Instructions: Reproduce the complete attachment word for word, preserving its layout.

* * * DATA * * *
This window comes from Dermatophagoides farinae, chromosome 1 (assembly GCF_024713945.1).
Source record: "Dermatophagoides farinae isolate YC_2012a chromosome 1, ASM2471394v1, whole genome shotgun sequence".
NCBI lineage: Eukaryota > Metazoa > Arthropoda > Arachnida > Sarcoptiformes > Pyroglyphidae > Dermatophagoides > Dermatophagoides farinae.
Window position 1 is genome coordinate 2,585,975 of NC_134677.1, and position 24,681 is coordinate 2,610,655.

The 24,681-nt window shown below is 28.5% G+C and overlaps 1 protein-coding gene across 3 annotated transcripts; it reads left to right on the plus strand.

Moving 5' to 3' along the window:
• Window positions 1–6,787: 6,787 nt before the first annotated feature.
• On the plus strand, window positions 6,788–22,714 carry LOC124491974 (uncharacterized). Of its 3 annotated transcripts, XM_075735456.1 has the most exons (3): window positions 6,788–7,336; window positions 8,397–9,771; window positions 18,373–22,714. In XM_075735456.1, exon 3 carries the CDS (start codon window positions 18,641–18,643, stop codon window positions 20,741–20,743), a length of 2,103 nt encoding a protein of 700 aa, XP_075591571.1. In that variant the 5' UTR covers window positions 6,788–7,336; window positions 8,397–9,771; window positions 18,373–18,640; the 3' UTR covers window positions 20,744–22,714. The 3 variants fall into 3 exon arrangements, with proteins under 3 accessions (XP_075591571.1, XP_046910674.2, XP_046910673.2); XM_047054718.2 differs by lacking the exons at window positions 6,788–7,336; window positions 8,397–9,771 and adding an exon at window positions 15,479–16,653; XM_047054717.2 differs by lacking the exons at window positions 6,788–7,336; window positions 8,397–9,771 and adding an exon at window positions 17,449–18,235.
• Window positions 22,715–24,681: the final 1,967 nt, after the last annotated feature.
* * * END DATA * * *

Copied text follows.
This window comes from Dermatophagoides farinae, chromosome 1 (assembly GCF_024713945.1).
Source record: "Dermatophagoides farinae isolate YC_2012a chromosome 1, ASM2471394v1, whole genome shotgun sequence".
NCBI lineage: Eukaryota > Metazoa > Arthropoda > Arachnida > Sarcoptiformes > Pyroglyphidae > Dermatophagoides > Dermatophagoides farinae.
Window position 1 is genome coordinate 2,585,975 of NC_134677.1, and position 24,681 is coordinate 2,610,655.

The 24,681-nt window shown below is 28.5% G+C and overlaps 1 protein-coding gene across 3 annotated transcripts; it reads left to right on the plus strand.

Moving 5' to 3' along the window:
• Window positions 1–6,787: 6,787 nt before the first annotated feature.
• On the plus strand, window positions 6,788–22,714 carry LOC124491974 (uncharacterized). Of its 3 annotated transcripts, XM_075735456.1 has the most exons (3): window positions 6,788–7,336; window positions 8,397–9,771; window positions 18,373–22,714. In XM_075735456.1, exon 3 carries the CDS (start codon window positions 18,641–18,643, stop codon window positions 20,741–20,743), a length of 2,103 nt encoding a protein of 700 aa, XP_075591571.1. In that variant the 5' UTR covers window positions 6,788–7,336; window positions 8,397–9,771; window positions 18,373–18,640; the 3' UTR covers window positions 20,744–22,714. The 3 variants fall into 3 exon arrangements, with proteins under 3 accessions (XP_075591571.1, XP_046910674.2, XP_046910673.2); XM_047054718.2 differs by lacking the exons at window positions 6,788–7,336; window positions 8,397–9,771 and adding an exon at window positions 15,479–16,653; XM_047054717.2 differs by lacking the exons at window positions 6,788–7,336; window positions 8,397–9,771 and adding an exon at window positions 17,449–18,235.
• Window positions 22,715–24,681: the final 1,967 nt, after the last annotated feature.